Kerala Governor Arif Mohammed Khan on Wednesday said he will examine if there was any emergency for re-promulgating several LDF government ordinances which stand lapsed for want of his approval by August 8. Khan, speaking to reporters in Delhi, said that since the ordinances have come back to him again without being placed or tabled in the legislative assembly after he had signed them in February, he will have to apply his mind and see whether any emergency exists.
“If without placing it in the House, if an ordinance comes to me for a second time, I will have to apply my mind. I will have to see whether any emergency exists. I have to apply my mind and exercise my fair judgement and then only I can sign,” he said. “I have to see whether any emergency exists which justifies re-promulgation. For that I need to study it in detail. I cannot do that when the ordinances are placed before me on the day I am leaving for Delhi,” he added.
To queries that there were allegations he was playing politics, Khan responded that people are free to criticise him and he was not going to join issues with anyone. “When exercising my functions, I shall not be guided by anybody. I shall be guided only by my own judgement and conscience,” he said.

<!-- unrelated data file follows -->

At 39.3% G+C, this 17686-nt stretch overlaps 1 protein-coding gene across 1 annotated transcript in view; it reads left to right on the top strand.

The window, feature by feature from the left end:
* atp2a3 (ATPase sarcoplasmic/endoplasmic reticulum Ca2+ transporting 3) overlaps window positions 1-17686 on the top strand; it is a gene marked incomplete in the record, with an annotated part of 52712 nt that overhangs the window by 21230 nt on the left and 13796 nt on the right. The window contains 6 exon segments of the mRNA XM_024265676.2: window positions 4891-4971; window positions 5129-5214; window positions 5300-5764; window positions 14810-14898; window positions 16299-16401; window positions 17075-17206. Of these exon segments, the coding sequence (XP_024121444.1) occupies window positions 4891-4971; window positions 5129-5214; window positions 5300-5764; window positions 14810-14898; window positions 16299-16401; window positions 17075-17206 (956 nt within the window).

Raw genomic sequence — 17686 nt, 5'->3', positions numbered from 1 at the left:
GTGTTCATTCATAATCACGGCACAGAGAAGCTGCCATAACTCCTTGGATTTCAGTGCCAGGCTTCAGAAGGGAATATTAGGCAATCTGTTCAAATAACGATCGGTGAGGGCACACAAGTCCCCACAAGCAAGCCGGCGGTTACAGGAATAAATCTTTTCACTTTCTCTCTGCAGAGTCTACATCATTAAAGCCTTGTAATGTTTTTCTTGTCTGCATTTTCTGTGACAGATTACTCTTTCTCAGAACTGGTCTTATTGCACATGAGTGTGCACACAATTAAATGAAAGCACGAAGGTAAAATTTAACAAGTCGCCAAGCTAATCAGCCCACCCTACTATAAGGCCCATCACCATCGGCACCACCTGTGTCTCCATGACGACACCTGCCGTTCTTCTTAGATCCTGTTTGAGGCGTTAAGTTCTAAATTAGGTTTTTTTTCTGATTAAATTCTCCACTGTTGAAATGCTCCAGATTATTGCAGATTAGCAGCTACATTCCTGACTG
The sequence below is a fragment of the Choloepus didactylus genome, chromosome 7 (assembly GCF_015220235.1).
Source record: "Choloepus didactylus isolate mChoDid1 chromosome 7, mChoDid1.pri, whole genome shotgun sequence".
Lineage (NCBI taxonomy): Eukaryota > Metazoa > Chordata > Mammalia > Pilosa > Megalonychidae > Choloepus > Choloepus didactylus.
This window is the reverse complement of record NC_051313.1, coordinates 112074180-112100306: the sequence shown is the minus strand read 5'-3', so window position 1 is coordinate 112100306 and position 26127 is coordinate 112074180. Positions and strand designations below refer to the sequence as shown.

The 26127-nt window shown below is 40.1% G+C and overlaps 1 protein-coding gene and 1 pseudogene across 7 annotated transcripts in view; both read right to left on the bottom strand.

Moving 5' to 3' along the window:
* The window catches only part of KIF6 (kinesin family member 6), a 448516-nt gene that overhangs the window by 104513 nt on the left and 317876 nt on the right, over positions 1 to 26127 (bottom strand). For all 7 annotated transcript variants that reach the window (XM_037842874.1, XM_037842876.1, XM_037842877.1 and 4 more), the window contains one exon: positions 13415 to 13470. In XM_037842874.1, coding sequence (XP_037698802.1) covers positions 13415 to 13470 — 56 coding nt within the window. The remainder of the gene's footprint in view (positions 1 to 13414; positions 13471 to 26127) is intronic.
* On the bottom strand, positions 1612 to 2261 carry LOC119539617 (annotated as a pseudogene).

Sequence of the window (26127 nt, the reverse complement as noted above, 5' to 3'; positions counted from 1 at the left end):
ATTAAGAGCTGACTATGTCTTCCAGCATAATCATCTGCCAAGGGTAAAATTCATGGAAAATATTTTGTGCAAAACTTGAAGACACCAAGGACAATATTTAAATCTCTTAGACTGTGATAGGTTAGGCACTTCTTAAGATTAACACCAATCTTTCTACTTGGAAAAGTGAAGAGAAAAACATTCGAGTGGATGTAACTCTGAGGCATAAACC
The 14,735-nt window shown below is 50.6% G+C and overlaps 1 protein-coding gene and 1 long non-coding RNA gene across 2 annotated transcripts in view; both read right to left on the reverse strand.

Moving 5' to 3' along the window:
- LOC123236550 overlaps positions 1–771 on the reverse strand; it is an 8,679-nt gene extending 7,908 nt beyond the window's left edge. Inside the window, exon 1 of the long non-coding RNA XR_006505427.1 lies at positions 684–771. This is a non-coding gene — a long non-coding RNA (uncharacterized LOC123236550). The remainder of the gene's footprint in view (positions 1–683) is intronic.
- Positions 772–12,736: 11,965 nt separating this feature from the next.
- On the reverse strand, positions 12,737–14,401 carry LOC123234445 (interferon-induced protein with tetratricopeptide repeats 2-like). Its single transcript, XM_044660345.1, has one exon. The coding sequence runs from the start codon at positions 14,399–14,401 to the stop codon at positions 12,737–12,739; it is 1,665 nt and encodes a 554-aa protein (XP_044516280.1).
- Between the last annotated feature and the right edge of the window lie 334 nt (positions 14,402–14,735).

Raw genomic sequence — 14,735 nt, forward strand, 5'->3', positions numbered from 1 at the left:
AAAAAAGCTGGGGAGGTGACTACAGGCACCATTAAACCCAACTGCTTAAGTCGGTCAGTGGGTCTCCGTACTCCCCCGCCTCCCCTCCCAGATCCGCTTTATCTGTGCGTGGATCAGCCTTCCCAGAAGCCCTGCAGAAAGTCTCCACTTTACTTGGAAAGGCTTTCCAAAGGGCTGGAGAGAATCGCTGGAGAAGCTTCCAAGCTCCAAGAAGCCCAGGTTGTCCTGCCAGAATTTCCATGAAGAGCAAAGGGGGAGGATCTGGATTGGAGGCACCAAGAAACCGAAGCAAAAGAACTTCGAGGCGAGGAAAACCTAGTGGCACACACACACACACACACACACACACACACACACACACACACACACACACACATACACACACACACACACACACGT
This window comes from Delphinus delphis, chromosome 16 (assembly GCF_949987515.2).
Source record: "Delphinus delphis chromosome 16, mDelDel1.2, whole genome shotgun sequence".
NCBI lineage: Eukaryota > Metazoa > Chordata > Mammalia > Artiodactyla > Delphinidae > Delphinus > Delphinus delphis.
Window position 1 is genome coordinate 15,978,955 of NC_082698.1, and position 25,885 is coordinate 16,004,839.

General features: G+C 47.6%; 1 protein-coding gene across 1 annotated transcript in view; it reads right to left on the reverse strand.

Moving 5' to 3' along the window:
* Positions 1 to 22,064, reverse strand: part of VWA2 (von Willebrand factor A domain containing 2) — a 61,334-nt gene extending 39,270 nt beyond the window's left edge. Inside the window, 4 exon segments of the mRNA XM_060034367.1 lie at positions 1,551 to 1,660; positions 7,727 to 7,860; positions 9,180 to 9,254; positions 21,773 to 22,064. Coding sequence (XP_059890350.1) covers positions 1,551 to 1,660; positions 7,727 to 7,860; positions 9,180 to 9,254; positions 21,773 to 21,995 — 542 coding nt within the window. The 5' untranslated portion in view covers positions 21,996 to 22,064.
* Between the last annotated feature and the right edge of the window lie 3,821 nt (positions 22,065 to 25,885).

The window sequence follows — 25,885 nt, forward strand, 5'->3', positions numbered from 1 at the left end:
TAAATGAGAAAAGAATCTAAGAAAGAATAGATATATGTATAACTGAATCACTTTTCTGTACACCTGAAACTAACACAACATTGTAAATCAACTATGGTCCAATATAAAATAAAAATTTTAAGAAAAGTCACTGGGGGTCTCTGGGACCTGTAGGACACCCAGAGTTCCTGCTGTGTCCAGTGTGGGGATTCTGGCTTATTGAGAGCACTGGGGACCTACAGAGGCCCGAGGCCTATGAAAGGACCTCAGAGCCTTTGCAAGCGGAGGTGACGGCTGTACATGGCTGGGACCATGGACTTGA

He further said that he was being asked to sign and re-promulgate ordinances when an assembly session was held after he last signed them. Khan, who is expected to arrive in Kerala later in the day, said the power to issue ordinances is to be used only when assembly is not in session, “it is not an absolute power”.
“Once I sign an ordinance, it has to be tabled before the House. Now after signing the ordinance, six months later I am being asked to re-promulgate it. In between, the session of assembly has already been held. Immediacy means there is no session being held,” he explained. On Tuesday, the ruling LDF in Kerala said it was not going to adopt a confrontational or adversarial approach in connection with several of the state government’s ordinances getting lapsed, at the end of the day on August 8, as the governor had not signed them owing to paucity of time to peruse them.
Among the ordinances that expired on August 8, the Kerala Lokayukta (Amendment) Ordinance was one which says the Governor, Chief Minister or the State government would be the competent authority and he or it may either accept or reject the declaration by the Lokayukta, after giving an opportunity of being heard. The Congress-led UDF opposition was against the ordinance and had in February urged the Governor not to sign it.